Integrating OpenBMP

You can integrate OpenBMP with PNDA using Logstash.


OpenBMP Flow

BMP devices (e.g. routers) send BMP messages to an OpenBMP collector/daemon. One OpenBMP daemon can handle many routers and bgp peers, but in a large network with transit links and full internet routing tables, multiple OpenBMP collectors are recommended. Simply configure on the BMP device (router) which BMP server should be used.

The Kafka data bus gives many batch/streaming applications the ability to tap into existing BMP feeds from any number of routers. A single BMP feed via OpenBMP can feed data into hundreds of consumer apps, such as Apache Spark, HBase, Real-time monitors, flat files, ELK, etc.

An OpenBMP forwarder can be used to forward native BMP messages (without modification) to any other BMP receiver, including openbmpd.

Admins, Network Engineers, automated programs/scripts, etc. can interact with the OpenBMP API or any other consuming application.


In this example, we will use one collector instance.


These instructions are designed to be followed on Ubuntu, or a similar Debian-based Linux operating system.


The OpenBMP daemon is a BMP receiver for devices or software that implement BMP, such as Cisco and Juniper routers. The collector is a highly scalable producer for Apache Kafka. Both RAW BMP messages and parsed messages are produced for Kafka consumer consumption.

Setup Collector

A collector container is a container for collecting BMP messages from BMP senders, e.g. routers. This container can be distributed.

Refer to the OpenBMP collector guide to get the collector up and running.

Verify if the collector is up and running:

ubuntu@openbmp-collector:~$ sudo docker ps
CONTAINER ID        IMAGE               COMMAND             CREATED             STATUS              PORTS                    NAMES
3658c7878e0d        openbmp/collector   "/usr/sbin/run"     2 minutes ago       Up 1 minute>5000/tcp   openbmp_collector

Setup Kafka

You can choose to install a pre-configured kafka collector or install your own. Here are instructions for setting up Kafka manually.


Install Java (if you haven't already):

sudo add-apt-repository ppa:webupd8team/java
sudo apt-get update
sudo apt-get install oracle-java8-installer


Install Kafka (0.8.x recommended):

tar -zxvf kafka_2.11-
cd kafka_2.11-

Start Zookeeper (simple deployment):

nohup bin/ config/ > zookeeper.out &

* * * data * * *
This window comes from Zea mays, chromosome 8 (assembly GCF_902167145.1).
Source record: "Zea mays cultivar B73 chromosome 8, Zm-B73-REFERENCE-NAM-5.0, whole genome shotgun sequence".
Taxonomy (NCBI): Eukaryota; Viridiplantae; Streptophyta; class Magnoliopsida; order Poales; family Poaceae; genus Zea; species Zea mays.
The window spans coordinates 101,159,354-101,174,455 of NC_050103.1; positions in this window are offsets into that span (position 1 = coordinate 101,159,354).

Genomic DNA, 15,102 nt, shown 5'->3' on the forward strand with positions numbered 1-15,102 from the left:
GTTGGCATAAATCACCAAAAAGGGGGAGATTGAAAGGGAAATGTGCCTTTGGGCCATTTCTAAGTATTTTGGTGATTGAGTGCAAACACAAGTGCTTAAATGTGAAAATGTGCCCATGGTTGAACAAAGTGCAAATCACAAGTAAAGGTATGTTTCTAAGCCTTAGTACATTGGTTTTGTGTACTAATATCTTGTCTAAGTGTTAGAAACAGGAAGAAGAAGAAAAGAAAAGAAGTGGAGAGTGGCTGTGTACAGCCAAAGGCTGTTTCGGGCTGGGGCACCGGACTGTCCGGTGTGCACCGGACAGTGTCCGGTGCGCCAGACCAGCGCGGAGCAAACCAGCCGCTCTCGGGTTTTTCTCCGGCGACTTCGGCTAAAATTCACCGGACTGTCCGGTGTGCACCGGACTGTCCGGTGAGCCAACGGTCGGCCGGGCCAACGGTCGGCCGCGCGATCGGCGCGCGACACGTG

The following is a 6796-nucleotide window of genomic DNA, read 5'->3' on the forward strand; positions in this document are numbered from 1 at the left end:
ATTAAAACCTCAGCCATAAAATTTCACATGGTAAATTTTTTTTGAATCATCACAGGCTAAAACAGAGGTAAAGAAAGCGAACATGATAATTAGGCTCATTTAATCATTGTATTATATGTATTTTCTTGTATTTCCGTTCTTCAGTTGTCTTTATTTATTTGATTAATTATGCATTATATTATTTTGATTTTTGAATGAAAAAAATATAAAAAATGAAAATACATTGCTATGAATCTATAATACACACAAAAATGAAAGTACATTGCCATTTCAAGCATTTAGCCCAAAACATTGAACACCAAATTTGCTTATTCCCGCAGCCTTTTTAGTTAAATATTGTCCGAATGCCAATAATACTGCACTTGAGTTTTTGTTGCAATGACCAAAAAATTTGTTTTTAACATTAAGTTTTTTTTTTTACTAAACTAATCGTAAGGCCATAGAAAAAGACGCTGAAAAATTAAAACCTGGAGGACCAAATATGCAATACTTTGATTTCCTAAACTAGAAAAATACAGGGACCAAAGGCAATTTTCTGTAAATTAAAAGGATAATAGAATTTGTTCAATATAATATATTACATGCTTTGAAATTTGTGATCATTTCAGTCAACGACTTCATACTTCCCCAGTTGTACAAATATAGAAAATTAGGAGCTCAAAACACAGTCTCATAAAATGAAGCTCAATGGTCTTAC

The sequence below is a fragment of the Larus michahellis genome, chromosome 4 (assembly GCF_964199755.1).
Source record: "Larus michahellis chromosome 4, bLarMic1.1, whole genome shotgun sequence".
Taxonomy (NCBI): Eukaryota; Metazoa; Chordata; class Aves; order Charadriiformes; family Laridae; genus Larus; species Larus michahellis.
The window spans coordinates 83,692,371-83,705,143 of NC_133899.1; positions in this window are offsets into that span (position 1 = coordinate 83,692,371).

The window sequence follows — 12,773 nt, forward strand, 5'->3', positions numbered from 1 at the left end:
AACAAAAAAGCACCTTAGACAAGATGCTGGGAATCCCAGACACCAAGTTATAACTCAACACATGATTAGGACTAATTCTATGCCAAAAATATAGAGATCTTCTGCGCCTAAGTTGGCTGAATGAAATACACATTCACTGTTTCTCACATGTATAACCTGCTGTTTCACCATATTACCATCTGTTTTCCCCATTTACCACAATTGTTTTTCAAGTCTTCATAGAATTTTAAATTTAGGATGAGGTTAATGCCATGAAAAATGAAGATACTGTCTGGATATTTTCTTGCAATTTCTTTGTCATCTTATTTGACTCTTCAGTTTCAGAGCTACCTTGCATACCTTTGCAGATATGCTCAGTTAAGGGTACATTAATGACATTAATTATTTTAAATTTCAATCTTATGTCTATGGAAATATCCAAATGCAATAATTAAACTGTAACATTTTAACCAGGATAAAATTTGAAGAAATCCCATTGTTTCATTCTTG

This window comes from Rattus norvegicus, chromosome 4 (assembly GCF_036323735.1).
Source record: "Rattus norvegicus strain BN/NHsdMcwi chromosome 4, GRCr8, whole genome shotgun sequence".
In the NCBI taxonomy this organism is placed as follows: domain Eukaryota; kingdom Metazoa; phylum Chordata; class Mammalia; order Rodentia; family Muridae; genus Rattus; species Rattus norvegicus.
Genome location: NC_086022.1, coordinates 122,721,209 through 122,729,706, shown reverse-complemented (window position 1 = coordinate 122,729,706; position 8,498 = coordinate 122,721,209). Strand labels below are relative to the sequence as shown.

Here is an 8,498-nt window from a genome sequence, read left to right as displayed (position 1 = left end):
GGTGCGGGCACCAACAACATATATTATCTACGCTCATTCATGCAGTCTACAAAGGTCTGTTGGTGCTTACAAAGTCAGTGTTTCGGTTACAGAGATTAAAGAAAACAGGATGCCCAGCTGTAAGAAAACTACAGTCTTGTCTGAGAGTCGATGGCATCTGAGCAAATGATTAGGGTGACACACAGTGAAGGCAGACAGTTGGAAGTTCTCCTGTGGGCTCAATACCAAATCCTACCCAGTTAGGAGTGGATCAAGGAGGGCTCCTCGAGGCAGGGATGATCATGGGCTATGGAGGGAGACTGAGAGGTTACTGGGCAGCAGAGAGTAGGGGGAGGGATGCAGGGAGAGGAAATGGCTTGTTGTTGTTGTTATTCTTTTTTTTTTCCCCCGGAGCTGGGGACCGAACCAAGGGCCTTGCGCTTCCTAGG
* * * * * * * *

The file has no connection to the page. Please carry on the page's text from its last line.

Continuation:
Start the Kafka server:

nohup bin/ config/ > kafka-server.out &

You are now ready to direct bmp data to the collector.


If you have bmp data flowing to the collector, you should see some kafka topics already created.

ubuntu@openbmp-kafka:~/kafka_2.10-$ bin/ --list --zookeeper localhost:2181

To know more about their data format, refer to the Message Bus API.

Install Logstash

Logstash is a flexible, open source data collection, enrichment, and transport pipeline designed to efficiently process a growing list of log, event, and unstructured data sources for distribution to a variety of outputs, including Elasticsearch.

Install and configure Logstash by following these installation instructions.

Example Logstash Configuration

As an example, we will see how to read data from the openbmp.parsed.unicast_prefix topic and send it to PNDA.

Assuming the PNDA kafka instances IP are and

input {
  kafka {
    zk_connect => "localhost:2181" # point to the kafka instance IP
    topic_id => "openbmp.parsed.unicast_prefix"

filter {
  mutate {
      add_field => {
          "src" => "unicast_prefix"
          "host_ip" => "localhost" # change the IP and set something meaningful
      rename => { "message" => "rawdata" }
      ruby {
          code => "event.set('timestamp', (event.get('@timestamp').to_f * 1000).to_i)"

output {
    kafka {
      bootstrap_servers => "," # change the broker list IPs
      topic_id => "avro.openbmp.unicast_prefix"
      compression_type => "none" # "none", "gzip", "snappy", "lz4"
      value_serializer => 'org.apache.kafka.common.serialization.ByteArraySerializer'
      codec => pnda-avro { schema_uri => "/opt/pnda/pnda.avsc" }

Save the above configuration in logstash.conf.

Then run logstash:

bin/logstash agent -f logstash.conf

You should see a Logstash startup completed message printed on the console. If you don't see this message, something went wrong in your setup or there's an error in your configuration.

For more information on Logstash, refer to the Logstash guide.

You can also get some usefull information of Logstash configuration with OpenBMP on this link.

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